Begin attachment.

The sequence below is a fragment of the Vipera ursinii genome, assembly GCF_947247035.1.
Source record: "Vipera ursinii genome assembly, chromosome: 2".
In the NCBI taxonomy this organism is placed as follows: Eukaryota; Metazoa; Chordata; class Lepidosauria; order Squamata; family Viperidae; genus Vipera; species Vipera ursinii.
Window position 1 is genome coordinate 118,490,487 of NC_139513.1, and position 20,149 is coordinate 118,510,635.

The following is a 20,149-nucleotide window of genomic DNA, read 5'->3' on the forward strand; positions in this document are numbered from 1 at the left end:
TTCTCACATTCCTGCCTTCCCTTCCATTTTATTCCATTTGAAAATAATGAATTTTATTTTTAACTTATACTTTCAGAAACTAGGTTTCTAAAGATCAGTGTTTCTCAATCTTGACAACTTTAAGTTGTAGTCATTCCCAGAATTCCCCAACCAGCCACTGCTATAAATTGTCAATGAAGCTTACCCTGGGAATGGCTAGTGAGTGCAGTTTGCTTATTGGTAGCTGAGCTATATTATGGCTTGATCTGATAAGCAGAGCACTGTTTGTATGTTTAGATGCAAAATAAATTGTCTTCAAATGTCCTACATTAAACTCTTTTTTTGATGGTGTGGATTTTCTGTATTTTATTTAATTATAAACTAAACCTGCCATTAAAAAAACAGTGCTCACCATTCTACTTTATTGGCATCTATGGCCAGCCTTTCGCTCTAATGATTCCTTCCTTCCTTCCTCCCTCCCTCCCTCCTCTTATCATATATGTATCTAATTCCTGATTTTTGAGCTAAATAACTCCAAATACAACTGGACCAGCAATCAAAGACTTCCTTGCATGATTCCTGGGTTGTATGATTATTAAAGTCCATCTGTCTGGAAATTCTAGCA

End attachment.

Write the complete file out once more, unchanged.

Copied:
The sequence below is a fragment of the Vipera ursinii genome, assembly GCF_947247035.1.
Source record: "Vipera ursinii genome assembly, chromosome: 2".
In the NCBI taxonomy this organism is placed as follows: Eukaryota; Metazoa; Chordata; class Lepidosauria; order Squamata; family Viperidae; genus Vipera; species Vipera ursinii.
Window position 1 is genome coordinate 118,490,487 of NC_139513.1, and position 20,149 is coordinate 118,510,635.

The following is a 20,149-nucleotide window of genomic DNA, read 5'->3' on the forward strand; positions in this document are numbered from 1 at the left end:
TTCTCACATTCCTGCCTTCCCTTCCATTTTATTCCATTTGAAAATAATGAATTTTATTTTTAACTTATACTTTCAGAAACTAGGTTTCTAAAGATCAGTGTTTCTCAATCTTGACAACTTTAAGTTGTAGTCATTCCCAGAATTCCCCAACCAGCCACTGCTATAAATTGTCAATGAAGCTTACCCTGGGAATGGCTAGTGAGTGCAGTTTGCTTATTGGTAGCTGAGCTATATTATGGCTTGATCTGATAAGCAGAGCACTGTTTGTATGTTTAGATGCAAAATAAATTGTCTTCAAATGTCCTACATTAAACTCTTTTTTTGATGGTGTGGATTTTCTGTATTTTATTTAATTATAAACTAAACCTGCCATTAAAAAAACAGTGCTCACCATTCTACTTTATTGGCATCTATGGCCAGCCTTTCGCTCTAATGATTCCTTCCTTCCTTCCTCCCTCCCTCCCTCCTCTTATCATATATGTATCTAATTCCTGATTTTTGAGCTAAATAACTCCAAATACAACTGGACCAGCAATCAAAGACTTCCTTGCATGATTCCTGGGTTGTATGATTATTAAAGTCCATCTGTCTGGAAATTCTAGCA